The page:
The North Carolina airport issued a request for proposals this week asking companies to pitch a massive airport solar array that could be the largest in the state and would likely beat out Indianapolis International Airport for the largest airport solar installation in the country.
Charlotte Douglas had a small pilot project for solar, but hadn’t previously committed to such a large-scale investment in the technology.
“This is potentially going to bring us into a whole new ballpark,” Robert Phocas, Charlotte’s Energy and Sustainability Manager told the Charlotte Observer.
The airport is offering up 128 acres, which includes building rooftops and spaces between runways, as well as parking lots and structures. If the space were completely built out to its maximum density with solar panels, it could potentially produce 53 megawatts of solar electricity. Of course, natural limitations in space, connectivity and logistics will likely result in a much lower total.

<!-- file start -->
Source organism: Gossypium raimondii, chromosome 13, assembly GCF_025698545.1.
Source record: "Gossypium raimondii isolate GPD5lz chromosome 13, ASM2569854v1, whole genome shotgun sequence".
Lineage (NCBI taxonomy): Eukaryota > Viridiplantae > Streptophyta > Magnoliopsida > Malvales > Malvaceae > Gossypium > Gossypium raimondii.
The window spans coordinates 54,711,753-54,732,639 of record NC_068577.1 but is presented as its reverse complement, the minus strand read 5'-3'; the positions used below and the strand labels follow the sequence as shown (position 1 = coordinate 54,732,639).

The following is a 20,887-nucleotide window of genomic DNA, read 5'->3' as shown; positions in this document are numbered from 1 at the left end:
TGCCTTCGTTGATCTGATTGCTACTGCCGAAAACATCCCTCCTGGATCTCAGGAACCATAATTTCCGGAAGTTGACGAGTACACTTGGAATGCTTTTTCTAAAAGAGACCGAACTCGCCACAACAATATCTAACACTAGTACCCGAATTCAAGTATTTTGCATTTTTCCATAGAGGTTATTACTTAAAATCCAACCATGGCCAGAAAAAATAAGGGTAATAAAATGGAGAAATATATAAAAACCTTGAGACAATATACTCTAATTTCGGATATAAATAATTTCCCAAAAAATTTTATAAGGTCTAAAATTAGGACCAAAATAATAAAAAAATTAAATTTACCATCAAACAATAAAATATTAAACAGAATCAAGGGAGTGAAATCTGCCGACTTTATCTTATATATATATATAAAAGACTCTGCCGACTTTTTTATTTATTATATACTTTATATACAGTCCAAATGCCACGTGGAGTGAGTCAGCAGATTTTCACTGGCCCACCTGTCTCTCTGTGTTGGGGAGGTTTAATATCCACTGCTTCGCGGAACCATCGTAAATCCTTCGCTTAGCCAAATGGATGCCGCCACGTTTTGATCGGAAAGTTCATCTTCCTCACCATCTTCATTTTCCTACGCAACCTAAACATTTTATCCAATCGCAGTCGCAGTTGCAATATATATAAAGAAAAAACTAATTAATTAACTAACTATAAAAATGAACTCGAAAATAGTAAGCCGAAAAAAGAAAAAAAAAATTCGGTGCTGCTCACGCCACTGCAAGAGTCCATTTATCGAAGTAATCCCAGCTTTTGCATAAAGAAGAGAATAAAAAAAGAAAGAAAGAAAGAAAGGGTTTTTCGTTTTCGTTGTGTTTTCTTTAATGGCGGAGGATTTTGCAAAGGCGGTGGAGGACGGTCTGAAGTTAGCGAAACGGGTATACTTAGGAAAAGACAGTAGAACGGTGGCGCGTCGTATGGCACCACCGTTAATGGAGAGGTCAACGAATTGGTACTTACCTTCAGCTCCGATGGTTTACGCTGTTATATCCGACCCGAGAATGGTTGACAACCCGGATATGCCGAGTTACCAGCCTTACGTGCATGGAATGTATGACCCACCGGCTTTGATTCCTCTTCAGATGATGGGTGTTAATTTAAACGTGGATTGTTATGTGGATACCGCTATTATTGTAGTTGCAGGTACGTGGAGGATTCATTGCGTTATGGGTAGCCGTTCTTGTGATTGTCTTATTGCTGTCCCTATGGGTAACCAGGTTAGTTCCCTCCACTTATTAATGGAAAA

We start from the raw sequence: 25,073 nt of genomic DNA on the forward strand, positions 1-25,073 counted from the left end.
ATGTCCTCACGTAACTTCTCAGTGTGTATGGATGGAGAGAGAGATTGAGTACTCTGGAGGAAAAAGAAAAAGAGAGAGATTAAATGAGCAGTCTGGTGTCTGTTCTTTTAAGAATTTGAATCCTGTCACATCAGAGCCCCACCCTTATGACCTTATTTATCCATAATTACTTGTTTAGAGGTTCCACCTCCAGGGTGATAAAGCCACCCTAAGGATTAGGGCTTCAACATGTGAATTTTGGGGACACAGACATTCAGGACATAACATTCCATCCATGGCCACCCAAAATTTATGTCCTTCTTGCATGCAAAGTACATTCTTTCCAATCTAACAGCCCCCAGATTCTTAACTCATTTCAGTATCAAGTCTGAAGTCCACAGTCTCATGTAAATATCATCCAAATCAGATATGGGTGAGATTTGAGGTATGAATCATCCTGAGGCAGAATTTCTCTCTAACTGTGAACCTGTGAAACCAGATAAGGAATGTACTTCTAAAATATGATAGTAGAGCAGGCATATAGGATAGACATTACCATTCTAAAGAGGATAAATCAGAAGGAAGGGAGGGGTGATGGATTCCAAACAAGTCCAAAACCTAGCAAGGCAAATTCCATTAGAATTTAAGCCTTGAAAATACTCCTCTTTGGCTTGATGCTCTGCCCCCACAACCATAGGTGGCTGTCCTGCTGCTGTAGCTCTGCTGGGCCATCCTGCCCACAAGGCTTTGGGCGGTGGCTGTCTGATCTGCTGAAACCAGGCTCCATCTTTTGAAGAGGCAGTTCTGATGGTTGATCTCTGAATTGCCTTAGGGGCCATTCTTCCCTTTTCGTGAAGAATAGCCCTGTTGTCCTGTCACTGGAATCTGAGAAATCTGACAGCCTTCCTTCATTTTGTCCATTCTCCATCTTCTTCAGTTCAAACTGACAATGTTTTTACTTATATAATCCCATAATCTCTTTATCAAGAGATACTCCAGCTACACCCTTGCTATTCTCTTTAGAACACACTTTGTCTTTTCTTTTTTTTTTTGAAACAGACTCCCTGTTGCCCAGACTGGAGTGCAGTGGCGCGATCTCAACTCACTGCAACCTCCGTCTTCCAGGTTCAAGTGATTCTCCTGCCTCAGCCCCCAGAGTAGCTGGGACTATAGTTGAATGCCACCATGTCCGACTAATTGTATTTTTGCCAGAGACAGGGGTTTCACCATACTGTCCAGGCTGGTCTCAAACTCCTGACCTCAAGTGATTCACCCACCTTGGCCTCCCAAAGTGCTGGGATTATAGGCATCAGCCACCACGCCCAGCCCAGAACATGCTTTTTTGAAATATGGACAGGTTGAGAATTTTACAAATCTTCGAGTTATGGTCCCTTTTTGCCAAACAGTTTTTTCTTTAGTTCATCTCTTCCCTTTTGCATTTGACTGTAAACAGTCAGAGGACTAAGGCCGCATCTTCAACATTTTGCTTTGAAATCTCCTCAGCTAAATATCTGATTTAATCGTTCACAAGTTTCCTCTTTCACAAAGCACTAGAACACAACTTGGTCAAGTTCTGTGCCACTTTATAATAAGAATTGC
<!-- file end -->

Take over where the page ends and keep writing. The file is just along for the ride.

Even if the total size of the solar array is half its potential, it could still be more than twice the size of the 12.5-megawatt solar installation at Indianapolis International Airport, which is currently believed to be the largest located at an airport.
Charlotte airport’s RFP states that whatever company wins the deal will own and maintain the solar panels for the first six years, paying a land-lease to the airport and selling the power to Duke Energy. After six years, the airport will have the option to buy the solar panels.
Charlotte Douglas joins a long list of airports that have ventured into solar investments.
The Chattanooga Airport in Tennessee is powered almost 90 percent by solar energy. Chicago’s Midway Airport recent installed solar panels. And thousands of solar panels power facilities at the Denver International and Austin-Bergstrom International airports.
Airports have struggled to make their operations more environmentally sustainable as thousands of jets take off from and land on their airstrips every month and hundreds of thousands of vehicles drive long distances to park in their parking lots. The carbon footprint of flying and the airline industry is massive.
To offset some of their environmental impacts and to reduce expenses for airports, which are typically managed by the cities they occupy, administrators have become creative.
In states where the incentives are good and utilities are willing to negotiate, solar is a perfect fit for the enterprises, which often have huge swaths of undeveloped land not suited to other types of development.
Charlotte’s RFP is open with room for developers to be creative – something they requested, Phocas added.